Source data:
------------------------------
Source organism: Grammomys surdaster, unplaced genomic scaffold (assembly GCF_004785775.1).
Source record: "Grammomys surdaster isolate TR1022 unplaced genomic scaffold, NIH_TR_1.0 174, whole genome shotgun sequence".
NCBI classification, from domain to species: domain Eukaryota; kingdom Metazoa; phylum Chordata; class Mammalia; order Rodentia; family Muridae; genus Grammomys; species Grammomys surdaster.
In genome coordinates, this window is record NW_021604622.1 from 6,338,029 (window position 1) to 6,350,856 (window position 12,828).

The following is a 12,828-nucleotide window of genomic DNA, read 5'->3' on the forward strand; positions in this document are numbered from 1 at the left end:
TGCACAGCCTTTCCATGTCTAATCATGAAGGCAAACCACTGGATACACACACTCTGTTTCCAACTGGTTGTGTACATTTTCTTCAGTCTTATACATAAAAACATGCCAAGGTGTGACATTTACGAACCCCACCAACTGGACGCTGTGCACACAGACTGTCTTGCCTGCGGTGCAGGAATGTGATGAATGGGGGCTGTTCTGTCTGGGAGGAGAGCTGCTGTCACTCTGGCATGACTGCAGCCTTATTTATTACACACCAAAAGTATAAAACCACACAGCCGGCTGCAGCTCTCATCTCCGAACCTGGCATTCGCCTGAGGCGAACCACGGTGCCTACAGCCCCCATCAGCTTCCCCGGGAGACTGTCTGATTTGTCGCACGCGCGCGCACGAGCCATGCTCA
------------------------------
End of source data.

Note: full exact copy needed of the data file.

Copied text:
Source organism: Grammomys surdaster, unplaced genomic scaffold (assembly GCF_004785775.1).
Source record: "Grammomys surdaster isolate TR1022 unplaced genomic scaffold, NIH_TR_1.0 174, whole genome shotgun sequence".
NCBI classification, from domain to species: domain Eukaryota; kingdom Metazoa; phylum Chordata; class Mammalia; order Rodentia; family Muridae; genus Grammomys; species Grammomys surdaster.
In genome coordinates, this window is record NW_021604622.1 from 6,338,029 (window position 1) to 6,350,856 (window position 12,828).

The following is a 12,828-nucleotide window of genomic DNA, read 5'->3' on the forward strand; positions in this document are numbered from 1 at the left end:
TGCACAGCCTTTCCATGTCTAATCATGAAGGCAAACCACTGGATACACACACTCTGTTTCCAACTGGTTGTGTACATTTTCTTCAGTCTTATACATAAAAACATGCCAAGGTGTGACATTTACGAACCCCACCAACTGGACGCTGTGCACACAGACTGTCTTGCCTGCGGTGCAGGAATGTGATGAATGGGGGCTGTTCTGTCTGGGAGGAGAGCTGCTGTCACTCTGGCATGACTGCAGCCTTATTTATTACACACCAAAAGTATAAAACCACACAGCCGGCTGCAGCTCTCATCTCCGAACCTGGCATTCGCCTGAGGCGAACCACGGTGCCTACAGCCCCCATCAGCTTCCCCGGGAGACTGTCTGATTTGTCGCACGCGCGCGCACGAGCCATGCTCA